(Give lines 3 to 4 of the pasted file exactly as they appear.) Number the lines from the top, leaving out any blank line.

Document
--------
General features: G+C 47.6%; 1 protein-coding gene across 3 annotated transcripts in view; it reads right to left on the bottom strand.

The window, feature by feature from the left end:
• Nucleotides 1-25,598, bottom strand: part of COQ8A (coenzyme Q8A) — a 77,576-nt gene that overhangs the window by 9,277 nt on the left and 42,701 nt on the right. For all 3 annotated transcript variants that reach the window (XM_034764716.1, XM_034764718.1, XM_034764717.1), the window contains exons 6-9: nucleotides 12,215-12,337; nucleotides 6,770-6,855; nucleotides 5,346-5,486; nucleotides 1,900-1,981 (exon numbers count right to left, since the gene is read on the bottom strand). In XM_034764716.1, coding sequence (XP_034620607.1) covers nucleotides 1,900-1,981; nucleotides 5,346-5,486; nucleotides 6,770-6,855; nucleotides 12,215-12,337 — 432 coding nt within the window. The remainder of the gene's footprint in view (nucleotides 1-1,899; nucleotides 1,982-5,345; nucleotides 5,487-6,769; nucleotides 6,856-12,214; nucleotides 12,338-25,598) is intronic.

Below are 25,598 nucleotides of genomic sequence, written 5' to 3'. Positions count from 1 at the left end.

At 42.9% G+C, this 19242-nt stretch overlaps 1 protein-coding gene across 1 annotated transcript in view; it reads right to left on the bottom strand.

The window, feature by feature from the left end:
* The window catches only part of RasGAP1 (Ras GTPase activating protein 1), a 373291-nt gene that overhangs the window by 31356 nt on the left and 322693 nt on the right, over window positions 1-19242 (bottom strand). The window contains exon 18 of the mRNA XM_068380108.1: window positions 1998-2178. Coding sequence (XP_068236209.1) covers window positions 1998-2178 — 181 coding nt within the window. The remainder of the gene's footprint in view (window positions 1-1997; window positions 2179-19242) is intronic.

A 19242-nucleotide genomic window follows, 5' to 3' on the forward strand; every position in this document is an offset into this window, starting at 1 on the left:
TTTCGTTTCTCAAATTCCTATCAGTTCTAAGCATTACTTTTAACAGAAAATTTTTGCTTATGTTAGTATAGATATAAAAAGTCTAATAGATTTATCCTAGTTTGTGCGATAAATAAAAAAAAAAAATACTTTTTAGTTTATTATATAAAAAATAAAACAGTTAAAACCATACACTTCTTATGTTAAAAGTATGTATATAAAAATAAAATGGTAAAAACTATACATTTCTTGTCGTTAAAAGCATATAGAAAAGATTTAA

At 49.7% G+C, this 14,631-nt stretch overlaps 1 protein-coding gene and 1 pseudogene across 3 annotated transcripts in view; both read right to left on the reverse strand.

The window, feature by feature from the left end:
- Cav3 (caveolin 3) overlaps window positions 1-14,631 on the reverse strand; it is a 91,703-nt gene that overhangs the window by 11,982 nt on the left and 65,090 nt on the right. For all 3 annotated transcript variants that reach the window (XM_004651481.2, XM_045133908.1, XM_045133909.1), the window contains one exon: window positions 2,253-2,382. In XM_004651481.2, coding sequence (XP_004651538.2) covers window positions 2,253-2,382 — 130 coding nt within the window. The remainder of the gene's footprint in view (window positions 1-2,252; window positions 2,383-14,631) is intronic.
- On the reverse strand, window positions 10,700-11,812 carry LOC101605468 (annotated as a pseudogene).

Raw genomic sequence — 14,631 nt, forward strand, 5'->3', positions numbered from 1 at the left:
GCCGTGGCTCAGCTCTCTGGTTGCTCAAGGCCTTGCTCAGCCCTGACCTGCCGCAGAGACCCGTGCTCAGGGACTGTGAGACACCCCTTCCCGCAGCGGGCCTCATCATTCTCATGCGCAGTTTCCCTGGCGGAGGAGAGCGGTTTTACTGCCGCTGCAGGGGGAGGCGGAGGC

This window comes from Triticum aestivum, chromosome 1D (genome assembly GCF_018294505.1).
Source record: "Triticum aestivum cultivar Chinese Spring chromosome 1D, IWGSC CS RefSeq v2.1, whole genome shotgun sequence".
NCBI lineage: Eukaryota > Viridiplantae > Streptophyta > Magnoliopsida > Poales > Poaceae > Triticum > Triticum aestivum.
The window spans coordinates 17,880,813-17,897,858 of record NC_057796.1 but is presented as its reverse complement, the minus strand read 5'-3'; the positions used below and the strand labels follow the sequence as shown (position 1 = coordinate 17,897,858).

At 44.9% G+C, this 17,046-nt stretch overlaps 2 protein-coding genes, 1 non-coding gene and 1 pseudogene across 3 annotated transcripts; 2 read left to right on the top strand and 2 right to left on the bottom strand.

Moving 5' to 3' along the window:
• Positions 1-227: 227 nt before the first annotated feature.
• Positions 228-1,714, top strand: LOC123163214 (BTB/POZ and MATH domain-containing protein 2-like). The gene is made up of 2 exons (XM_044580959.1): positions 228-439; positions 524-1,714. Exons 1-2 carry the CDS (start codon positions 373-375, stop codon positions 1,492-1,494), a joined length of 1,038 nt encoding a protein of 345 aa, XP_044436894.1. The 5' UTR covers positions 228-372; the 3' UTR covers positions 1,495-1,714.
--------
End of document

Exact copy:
• Nucleotides 1-25,598, bottom strand: part of COQ8A (coenzyme Q8A) — a 77,576-nt gene that overhangs the window by 9,277 nt on the left and 42,701 nt on the right. For all 3 annotated transcript variants that reach the window (XM_034764716.1, XM_034764718.1, XM_034764717.1), the window contains exons 6-9: nucleotides 12,215-12,337; nucleotides 6,770-6,855; nucleotides 5,346-5,486; nucleotides 1,900-1,981 (exon numbers count right to left, since the gene is read on the bottom strand). In XM_034764716.1, coding sequence (XP_034620607.1) covers nucleotides 1,900-1,981; nucleotides 5,346-5,486; nucleotides 6,770-6,855; nucleotides 12,215-12,337 — 432 coding nt within the window. The remainder of the gene's footprint in view (nucleotides 1-1,899; nucleotides 1,982-5,345; nucleotides 5,487-6,769; nucleotides 6,856-12,214; nucleotides 12,338-25,598) is intronic.

Below are 25,598 nucleotides of genomic sequence, written 5' to 3'. Positions count from 1 at the left end.